Dad: It was a strange place, I’ll admit, that marina— but friendly. Very bohemian. Everybody there was sort of dropping out from society, which we were too, in a way—for weeks after we’d left D.C., I’m pretty sure my mother still thought I worked on Capitol Hill. But I got to spend more time with you, which was the goal. It was beautiful there. We drove around a lot and went to the beach. It probably seems strange to you now, but it was a 1970s thing to do, I guess. And we had fun.
(A pause as we both reminisce.)
Me: You did a lot for me, Dad. I love you.
Dad: I love you too, kid.
(Another pause.)
Dad: Who is this again?

Table of Contents

Introduction 3

Fast Forward 7

Sweat Equity 25

You Can't Be Vegan Just for Ellen 43

There Is Only One Betty White, or: Paper Towels, a Love Story 55

What It Was Like, Part One 65

Before My REI Card: Some Thoughts on Being Single 89

Labor Days 103

Judge Not, Lest Ye Be a Judge on Project Runway: My Life in Fashion 113

Someday, Someday, Maybe You'll Believe My Novel Wasn't Completely Autobiographical 125

Kitchen Timer 141

Parenthood Is the Best Neighborhood 149

Look Up! A Note From Your Friend Old Lady Jackson 155

What It Was Like, Part Two 165

Acknowledgments 207

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Talking as Fast as I Can: From Gilmore Girls to Gilmore Girls (and Everything in Between) 4.1 out of 5 based on 0 ratings. 27 reviews.
Anonymous More than 1 year ago
I loved the gilmore girls and also someday, someday, maybe. I wish this book had been longer - its only 163 pages and although I liked it I feel a little cheated. She is delightful and I like her sense of humor. I was really looking forward to the release of this book and I'm a little disappointed in its lack of depth - its just sort of glosses over her career.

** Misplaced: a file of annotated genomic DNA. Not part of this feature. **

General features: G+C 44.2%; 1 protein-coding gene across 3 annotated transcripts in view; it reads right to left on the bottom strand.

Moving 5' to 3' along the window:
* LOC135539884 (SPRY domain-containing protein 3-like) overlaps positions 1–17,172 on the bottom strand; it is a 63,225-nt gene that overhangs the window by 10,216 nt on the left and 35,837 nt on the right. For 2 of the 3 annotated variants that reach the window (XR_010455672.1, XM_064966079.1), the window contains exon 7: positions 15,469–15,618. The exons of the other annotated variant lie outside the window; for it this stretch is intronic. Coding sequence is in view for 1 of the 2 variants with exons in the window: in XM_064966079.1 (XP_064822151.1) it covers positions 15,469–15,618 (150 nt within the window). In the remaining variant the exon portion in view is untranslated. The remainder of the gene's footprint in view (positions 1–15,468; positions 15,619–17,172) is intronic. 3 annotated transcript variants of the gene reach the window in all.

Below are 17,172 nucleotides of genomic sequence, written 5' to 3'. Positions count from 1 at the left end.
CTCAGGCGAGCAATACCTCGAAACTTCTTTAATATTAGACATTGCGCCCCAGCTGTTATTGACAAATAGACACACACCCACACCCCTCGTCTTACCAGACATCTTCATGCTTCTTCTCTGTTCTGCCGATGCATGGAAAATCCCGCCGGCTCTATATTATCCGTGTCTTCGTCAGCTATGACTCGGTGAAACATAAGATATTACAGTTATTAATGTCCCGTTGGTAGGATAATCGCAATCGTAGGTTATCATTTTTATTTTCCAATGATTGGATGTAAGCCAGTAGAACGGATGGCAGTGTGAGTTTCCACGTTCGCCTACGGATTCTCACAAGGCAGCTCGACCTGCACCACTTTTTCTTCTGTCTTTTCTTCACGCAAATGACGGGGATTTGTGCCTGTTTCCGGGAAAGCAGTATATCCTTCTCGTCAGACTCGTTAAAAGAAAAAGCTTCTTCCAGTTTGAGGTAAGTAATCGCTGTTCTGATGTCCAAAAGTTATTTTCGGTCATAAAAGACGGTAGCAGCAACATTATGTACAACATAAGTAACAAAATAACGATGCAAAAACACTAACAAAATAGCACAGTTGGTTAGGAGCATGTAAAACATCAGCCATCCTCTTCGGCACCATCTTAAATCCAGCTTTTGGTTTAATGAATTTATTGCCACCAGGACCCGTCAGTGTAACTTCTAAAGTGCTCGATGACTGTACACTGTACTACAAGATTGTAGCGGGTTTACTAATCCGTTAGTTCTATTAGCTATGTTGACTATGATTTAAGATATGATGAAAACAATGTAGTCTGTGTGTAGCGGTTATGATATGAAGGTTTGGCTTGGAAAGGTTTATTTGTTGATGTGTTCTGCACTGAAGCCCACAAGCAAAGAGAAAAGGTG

Anonymous More than 1 year ago
I will admit that I mostly bought this to read about her experiences with Gilmore Girls. However, while my favorite stories were the ones about Gilmore Girls, I found myself devouring the entire book. I enjoyed reading about what she went through when she was just starting out, feeling horrified for her about one particular audition she had to do, and laughing at her humor and wit. This book Is a quick and enjoyable read.
bumblebee23 More than 1 year ago
Such a fun book to listen to! I felt like I was hanging out with an old friend! It made me tear up, but even better it made me smile and laugh a lot!!!
Anonymous More than 1 year ago
Ok written, pretty boring read
EmJay More than 1 year ago
If you're interested in Lauren Graham's story, I *highly* recommend listening to the audiobook. As a lover of "Gilmore Girls", "Parenthood", and "Someday, Someday, Maybe", I was really excited for LG's newest endeavor. And listening to her read it to me was such a joy. While I'm not sure there was anything particularly revelatory about this book, it was so nice to hear Lauren Graham talk about all the different phases of her life. She is also truly witty and the jokes had me laughing out loud more times than I can count. I particularly enjoyed the chapter about being single and her relationship with Peter Krause. She discusses the ridiculous obsession with Hollywood stars and "who they're dating now!" She owns the fact that being single isn't weird or something to be embarrassed by, but it's normal to want something more. The discussion of her relationship with Krause was sweet and loving without being over-the-top cutesy and sentimental. Overall, if you're a fan of Lauren Graham, I have no doubt you will enjoy reading/listening (AGAIN--highly recommend the audiobook) to her story.
Blondeness128 9 months ago
Lauren Graham's autobiography is a great read! She is a very warm and inspirational person. The book has a great parallel between her own experiences within the acting and writing world as well as life lessons and bits of advice for readers that are very comforting. Reading the book felt like having a conversation with your best friend reflecting on life and experiences in a warm and kind way.